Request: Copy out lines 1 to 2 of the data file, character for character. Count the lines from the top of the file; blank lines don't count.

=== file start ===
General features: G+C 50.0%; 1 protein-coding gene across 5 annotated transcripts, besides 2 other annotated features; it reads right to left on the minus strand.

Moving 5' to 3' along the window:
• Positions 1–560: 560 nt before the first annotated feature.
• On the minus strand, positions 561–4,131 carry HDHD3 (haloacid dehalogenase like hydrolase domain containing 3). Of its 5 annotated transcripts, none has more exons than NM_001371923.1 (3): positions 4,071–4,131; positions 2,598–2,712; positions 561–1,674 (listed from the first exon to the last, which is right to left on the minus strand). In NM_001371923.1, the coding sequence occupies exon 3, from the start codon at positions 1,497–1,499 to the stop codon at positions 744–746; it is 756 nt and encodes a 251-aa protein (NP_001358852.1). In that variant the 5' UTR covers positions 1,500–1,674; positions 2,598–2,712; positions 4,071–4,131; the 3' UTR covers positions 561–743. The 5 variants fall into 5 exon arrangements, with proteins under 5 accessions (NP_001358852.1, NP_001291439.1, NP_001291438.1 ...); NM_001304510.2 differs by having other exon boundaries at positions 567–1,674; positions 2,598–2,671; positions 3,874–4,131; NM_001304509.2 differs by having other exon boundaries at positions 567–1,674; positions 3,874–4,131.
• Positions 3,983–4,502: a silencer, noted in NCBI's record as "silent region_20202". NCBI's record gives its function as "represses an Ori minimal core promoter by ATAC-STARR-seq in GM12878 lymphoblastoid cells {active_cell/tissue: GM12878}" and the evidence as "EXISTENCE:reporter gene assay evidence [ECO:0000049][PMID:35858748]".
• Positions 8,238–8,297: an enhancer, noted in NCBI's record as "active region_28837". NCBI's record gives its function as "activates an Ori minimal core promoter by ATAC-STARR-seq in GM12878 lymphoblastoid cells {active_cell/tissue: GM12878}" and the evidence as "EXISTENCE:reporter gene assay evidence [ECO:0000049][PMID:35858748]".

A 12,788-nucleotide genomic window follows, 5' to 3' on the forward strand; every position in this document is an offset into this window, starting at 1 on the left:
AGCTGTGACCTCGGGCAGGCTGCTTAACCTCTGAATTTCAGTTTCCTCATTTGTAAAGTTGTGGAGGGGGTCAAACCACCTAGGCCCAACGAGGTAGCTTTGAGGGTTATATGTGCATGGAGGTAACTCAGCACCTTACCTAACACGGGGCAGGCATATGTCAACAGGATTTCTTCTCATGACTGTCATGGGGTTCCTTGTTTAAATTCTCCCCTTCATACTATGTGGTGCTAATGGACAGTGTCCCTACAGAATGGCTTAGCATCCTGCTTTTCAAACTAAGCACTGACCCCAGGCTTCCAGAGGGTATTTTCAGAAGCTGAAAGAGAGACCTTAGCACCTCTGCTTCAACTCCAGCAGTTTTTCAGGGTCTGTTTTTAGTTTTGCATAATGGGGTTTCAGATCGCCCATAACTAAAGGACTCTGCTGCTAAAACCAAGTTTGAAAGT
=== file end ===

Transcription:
General features: G+C 50.0%; 1 protein-coding gene across 5 annotated transcripts, besides 2 other annotated features; it reads right to left on the minus strand.

Moving 5' to 3' along the window: